Saturday, March 21, 2009

ASBOs for all

Is conversation soon to be considered antisocial behaviour, I found myself wondering yesterday. Is it, perhaps, already? Now, I like peace and quiet as much as the next person - more, in fact, I would hazard a guess. But that preference doesn't extend to thinking I have a right to peace and quiet wherever I go.

Have you noticed the proliferation of signs on trains - and now in the scrolling announcements too - reminding you to be 'considerate'? This includes not having your ipod turned up too loud, not eating smelly food (that one's on the tube, admittedly - and I did always opine, in the days of non-smoking carriages, that there should also be egg sandwich free carriages too) and not holding loud mobile phone conversations.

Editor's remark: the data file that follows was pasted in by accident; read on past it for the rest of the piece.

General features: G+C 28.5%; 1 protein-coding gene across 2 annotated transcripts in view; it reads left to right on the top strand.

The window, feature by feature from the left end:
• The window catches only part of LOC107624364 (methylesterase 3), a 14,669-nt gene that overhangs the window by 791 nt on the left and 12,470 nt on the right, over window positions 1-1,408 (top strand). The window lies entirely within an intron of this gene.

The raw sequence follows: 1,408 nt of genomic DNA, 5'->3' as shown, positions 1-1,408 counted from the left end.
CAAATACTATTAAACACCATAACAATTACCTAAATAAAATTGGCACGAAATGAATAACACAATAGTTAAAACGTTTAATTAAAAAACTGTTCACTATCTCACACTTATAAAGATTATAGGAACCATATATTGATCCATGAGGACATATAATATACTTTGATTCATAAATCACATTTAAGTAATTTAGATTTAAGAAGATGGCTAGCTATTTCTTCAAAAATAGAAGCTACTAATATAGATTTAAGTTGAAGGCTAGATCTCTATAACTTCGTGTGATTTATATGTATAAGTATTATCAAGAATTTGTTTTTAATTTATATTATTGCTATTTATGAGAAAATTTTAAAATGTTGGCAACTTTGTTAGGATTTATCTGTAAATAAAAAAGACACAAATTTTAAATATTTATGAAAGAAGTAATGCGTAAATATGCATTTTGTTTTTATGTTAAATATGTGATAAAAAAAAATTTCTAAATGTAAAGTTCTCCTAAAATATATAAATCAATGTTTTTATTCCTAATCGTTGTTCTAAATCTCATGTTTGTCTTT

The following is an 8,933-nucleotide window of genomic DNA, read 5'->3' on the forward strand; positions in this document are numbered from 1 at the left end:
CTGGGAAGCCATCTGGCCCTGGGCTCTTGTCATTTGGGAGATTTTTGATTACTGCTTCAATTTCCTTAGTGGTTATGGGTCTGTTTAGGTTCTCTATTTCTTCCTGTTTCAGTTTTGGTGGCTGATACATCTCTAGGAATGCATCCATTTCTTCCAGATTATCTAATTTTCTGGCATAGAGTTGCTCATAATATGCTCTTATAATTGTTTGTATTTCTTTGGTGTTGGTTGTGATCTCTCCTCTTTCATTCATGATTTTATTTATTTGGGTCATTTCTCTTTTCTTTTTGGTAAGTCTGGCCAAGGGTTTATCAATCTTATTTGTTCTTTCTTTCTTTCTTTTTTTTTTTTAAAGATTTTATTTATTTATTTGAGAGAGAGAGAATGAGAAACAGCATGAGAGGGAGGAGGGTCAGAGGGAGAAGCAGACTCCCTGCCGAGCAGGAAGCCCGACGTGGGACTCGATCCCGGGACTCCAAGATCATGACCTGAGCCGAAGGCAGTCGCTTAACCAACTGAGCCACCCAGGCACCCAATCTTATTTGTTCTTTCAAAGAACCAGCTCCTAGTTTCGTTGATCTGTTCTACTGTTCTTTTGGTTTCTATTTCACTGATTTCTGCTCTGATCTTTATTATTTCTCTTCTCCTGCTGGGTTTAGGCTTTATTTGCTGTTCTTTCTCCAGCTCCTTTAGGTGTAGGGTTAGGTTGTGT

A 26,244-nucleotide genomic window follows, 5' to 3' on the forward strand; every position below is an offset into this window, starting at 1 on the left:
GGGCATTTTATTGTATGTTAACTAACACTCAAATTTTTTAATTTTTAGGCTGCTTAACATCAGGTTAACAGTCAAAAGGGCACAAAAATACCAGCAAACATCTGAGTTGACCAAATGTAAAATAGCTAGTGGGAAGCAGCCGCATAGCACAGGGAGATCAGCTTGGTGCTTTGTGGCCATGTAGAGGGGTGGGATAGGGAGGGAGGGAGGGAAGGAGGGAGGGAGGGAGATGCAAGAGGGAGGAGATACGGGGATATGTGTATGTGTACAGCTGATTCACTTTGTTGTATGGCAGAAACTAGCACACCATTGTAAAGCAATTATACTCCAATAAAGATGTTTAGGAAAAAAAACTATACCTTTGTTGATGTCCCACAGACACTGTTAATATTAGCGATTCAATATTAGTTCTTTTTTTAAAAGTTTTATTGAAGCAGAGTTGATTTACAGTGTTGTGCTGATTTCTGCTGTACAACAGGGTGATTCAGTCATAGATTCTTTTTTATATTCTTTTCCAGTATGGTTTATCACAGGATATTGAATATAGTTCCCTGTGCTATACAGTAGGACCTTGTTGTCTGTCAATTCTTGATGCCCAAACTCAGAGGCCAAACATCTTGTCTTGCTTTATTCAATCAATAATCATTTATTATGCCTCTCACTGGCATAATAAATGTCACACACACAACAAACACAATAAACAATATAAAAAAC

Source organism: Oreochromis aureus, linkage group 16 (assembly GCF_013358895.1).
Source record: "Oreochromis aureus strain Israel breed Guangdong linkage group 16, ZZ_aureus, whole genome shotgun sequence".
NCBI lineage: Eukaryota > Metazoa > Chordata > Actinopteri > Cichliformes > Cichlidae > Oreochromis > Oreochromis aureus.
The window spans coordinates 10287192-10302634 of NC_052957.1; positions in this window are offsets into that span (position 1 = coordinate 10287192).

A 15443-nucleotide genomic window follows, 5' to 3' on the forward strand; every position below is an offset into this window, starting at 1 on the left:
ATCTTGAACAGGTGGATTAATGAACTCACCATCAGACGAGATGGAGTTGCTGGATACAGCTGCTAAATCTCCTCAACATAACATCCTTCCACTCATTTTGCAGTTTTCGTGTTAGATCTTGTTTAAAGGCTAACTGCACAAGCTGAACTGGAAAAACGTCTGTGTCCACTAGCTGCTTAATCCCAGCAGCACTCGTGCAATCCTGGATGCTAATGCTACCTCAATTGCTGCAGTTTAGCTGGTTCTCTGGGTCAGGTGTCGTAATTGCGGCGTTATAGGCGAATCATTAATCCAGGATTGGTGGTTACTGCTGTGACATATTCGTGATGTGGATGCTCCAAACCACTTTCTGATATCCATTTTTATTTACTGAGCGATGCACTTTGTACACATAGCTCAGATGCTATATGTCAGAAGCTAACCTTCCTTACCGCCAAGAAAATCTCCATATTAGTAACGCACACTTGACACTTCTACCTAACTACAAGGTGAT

Now I have never really been able to understand why mobile phone conversations are considered more irritating that face to face ones. OK, it might be because it's frustrating only hearing one side of the conversation, but that's not really a legitimate complaint, is it. I suspect the idea set in in the early days of mobile phones when a. reception was patchy and people tended to have to shout and b. the only people who had mobile phones were the sort of flash gits who would have been extremely annoying anyway. My contention is that our current disgruntlement with people going hello, I'm on the train, is a hangover from that rather than having any basis in current experience.